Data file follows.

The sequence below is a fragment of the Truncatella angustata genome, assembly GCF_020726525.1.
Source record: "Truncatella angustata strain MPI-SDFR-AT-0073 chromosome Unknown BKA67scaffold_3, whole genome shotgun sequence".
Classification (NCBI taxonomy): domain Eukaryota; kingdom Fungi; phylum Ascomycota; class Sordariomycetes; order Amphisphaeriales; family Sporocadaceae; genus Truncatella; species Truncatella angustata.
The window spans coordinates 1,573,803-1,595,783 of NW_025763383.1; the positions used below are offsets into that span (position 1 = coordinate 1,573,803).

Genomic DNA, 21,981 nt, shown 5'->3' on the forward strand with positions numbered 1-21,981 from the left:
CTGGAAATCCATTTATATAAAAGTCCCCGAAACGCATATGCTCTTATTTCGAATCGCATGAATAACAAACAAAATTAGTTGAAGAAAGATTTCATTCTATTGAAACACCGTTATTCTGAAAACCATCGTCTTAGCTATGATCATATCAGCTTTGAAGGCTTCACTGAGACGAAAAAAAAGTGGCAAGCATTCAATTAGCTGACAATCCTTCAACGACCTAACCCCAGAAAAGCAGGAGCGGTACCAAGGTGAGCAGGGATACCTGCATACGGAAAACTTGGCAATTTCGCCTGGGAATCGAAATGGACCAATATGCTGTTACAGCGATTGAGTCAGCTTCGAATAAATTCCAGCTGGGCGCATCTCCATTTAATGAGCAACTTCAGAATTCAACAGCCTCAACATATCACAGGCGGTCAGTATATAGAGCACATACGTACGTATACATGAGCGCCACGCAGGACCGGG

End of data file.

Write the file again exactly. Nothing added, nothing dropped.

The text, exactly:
The sequence below is a fragment of the Truncatella angustata genome, assembly GCF_020726525.1.
Source record: "Truncatella angustata strain MPI-SDFR-AT-0073 chromosome Unknown BKA67scaffold_3, whole genome shotgun sequence".
Classification (NCBI taxonomy): domain Eukaryota; kingdom Fungi; phylum Ascomycota; class Sordariomycetes; order Amphisphaeriales; family Sporocadaceae; genus Truncatella; species Truncatella angustata.
The window spans coordinates 1,573,803-1,595,783 of NW_025763383.1; the positions used below are offsets into that span (position 1 = coordinate 1,573,803).

Genomic DNA, 21,981 nt, shown 5'->3' on the forward strand with positions numbered 1-21,981 from the left:
CTGGAAATCCATTTATATAAAAGTCCCCGAAACGCATATGCTCTTATTTCGAATCGCATGAATAACAAACAAAATTAGTTGAAGAAAGATTTCATTCTATTGAAACACCGTTATTCTGAAAACCATCGTCTTAGCTATGATCATATCAGCTTTGAAGGCTTCACTGAGACGAAAAAAAAGTGGCAAGCATTCAATTAGCTGACAATCCTTCAACGACCTAACCCCAGAAAAGCAGGAGCGGTACCAAGGTGAGCAGGGATACCTGCATACGGAAAACTTGGCAATTTCGCCTGGGAATCGAAATGGACCAATATGCTGTTACAGCGATTGAGTCAGCTTCGAATAAATTCCAGCTGGGCGCATCTCCATTTAATGAGCAACTTCAGAATTCAACAGCCTCAACATATCACAGGCGGTCAGTATATAGAGCACATACGTACGTATACATGAGCGCCACGCAGGACCGGG